The diplomonads (Greek for "two units") are a group of flagellate
s, most of which are parasitic. They include ''Giardia lamblia
'', which causes giardiasis
in humans. They are placed among the metamonad
s, and appear to be particularly close relatives of the retortamonad
Most diplomonads are double cells: they have two nuclei
, each with four associated flagella, arranged symmetrically about the body's main axis. Like the retortamonads, they lack both mitochondria
and Golgi apparatus
es. However, they are now known to possess modified mitochondria, in the case of ''G. lamblia
'', called mitosome
s. These are not used in ATP
synthesis the way mitochondria are, but are involved in the maturation of iron-sulfur protein
Possible sexual reproduction in ''Giardia''
The common intestinal parasite ''Giardia intestinalis'' (synonyms ''Giardia lamblia
'', ''G. duodenalis'') was once considered to be a descendant of a protist
lineage that predated the emergence of meiosis
. However, ''G. intestinalis'' has now been found to have a core set of genes that function in meiosis and that are widely present among sexual eukaryote
These results suggested that ''G. intestinalis'' is capable of meiosis and thus sexual reproduction. Furthermore, Cooper et al.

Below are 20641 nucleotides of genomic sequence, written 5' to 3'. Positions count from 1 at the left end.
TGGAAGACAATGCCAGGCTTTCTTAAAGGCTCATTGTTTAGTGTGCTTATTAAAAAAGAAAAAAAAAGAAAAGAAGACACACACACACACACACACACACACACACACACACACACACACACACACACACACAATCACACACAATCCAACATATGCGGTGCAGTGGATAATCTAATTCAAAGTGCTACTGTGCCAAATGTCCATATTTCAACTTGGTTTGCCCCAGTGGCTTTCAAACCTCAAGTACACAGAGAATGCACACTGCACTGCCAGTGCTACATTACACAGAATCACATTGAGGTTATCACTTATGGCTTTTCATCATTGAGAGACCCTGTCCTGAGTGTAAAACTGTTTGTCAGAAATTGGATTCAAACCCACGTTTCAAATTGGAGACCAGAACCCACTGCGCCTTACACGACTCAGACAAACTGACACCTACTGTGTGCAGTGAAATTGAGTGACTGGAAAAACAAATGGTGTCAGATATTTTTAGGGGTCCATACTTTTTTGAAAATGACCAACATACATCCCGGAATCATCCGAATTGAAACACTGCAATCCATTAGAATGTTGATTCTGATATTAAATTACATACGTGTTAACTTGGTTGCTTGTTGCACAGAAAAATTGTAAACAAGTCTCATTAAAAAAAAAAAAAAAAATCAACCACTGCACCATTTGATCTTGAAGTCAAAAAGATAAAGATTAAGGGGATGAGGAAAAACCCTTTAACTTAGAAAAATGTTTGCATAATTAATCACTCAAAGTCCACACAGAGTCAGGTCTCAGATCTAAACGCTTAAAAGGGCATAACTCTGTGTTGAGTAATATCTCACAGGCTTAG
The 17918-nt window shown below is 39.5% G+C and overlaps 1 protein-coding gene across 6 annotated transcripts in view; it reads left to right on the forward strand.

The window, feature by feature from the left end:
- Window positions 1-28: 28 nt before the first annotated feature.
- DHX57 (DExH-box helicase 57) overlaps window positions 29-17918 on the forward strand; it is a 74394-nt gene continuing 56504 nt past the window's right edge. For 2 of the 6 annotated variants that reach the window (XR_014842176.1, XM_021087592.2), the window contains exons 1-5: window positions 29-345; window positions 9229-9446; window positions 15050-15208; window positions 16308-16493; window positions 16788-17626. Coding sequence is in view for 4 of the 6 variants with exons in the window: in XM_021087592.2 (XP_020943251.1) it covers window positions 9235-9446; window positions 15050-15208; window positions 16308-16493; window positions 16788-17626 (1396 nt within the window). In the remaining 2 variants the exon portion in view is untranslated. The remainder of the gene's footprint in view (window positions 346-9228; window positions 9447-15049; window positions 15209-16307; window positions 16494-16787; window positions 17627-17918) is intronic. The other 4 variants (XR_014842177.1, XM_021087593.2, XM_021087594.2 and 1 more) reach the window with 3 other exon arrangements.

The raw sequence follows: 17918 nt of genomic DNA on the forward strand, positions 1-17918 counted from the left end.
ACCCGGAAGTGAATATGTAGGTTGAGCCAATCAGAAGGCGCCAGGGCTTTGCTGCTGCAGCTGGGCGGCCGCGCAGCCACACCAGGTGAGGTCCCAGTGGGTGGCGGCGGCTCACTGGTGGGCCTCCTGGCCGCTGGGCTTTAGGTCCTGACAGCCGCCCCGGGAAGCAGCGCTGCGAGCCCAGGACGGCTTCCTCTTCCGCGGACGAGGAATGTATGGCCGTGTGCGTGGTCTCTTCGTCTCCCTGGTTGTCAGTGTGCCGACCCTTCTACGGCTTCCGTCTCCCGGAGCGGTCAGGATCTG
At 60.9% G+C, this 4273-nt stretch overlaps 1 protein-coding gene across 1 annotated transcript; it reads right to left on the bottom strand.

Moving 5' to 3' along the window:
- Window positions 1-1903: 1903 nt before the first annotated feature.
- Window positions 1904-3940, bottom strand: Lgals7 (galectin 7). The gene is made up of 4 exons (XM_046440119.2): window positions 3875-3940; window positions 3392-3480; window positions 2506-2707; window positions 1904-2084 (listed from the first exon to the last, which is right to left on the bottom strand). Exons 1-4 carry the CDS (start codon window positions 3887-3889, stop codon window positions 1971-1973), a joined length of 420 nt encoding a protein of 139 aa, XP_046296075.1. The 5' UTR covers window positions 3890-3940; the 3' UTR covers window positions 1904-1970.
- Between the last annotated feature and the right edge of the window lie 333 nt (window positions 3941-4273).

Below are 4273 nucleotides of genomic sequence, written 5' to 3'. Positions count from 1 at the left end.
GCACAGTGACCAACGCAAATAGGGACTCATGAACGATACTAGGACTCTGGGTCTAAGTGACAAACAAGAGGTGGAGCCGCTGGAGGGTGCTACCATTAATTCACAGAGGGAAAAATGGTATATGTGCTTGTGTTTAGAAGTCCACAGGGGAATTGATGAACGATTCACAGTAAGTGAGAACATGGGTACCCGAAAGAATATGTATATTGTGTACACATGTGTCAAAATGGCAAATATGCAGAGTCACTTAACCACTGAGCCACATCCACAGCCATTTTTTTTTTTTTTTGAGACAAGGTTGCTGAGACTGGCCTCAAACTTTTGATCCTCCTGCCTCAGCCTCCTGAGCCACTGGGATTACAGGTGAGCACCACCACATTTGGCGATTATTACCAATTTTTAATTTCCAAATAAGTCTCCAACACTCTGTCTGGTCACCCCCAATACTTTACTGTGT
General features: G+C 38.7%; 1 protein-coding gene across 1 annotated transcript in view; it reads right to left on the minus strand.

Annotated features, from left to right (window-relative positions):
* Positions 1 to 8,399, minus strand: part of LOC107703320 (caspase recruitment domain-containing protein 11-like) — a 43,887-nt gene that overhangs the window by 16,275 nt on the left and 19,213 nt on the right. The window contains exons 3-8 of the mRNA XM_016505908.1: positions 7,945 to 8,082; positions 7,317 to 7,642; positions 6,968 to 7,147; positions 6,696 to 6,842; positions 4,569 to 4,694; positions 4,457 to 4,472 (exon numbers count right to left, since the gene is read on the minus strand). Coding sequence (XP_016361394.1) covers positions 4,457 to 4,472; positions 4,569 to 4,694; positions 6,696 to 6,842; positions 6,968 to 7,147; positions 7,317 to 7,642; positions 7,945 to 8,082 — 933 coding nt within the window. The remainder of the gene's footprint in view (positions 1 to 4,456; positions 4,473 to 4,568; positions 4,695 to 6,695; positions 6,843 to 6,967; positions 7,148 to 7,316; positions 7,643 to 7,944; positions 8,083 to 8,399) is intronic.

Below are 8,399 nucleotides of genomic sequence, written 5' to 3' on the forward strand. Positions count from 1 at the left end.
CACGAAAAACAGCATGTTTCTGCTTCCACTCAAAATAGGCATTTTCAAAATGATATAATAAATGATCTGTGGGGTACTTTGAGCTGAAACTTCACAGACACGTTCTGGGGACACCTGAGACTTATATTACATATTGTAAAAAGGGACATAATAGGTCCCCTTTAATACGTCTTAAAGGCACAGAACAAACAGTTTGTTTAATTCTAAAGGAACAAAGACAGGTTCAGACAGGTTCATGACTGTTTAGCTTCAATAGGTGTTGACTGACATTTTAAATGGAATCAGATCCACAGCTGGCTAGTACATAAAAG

found direct evidence in ''G. intestinalis'' for infrequent meiotic recombination, indicative of sexual reproduction between individuals. Lasek-Nesselquist et al.
also detected molecular signatures consistent with meiotic sex. The possibility of sexual reproduction is still debated.
''G. intestinalis'' contains two functionally equivalent nuclei
that are inherited independently during mitosis. In the giardial cyst these nuclei fuse (karyogamy
) and undergo homologous recombination
facilitated by meiosis gene homologs
The recombination associated with karyogamy
may primarily function to repair DNA damage.
''G. intestinalis'' is divided into eight assemblages based on host specificities and genetic divergence
of marker genes. Although recombination can occur infrequently within assemblages, Xu et al.
found that recombination between individuals from different assemblages is very rare. They suggested that the assemblages are genetically isolated lineages, and thus could be viewed as separated ''Giardia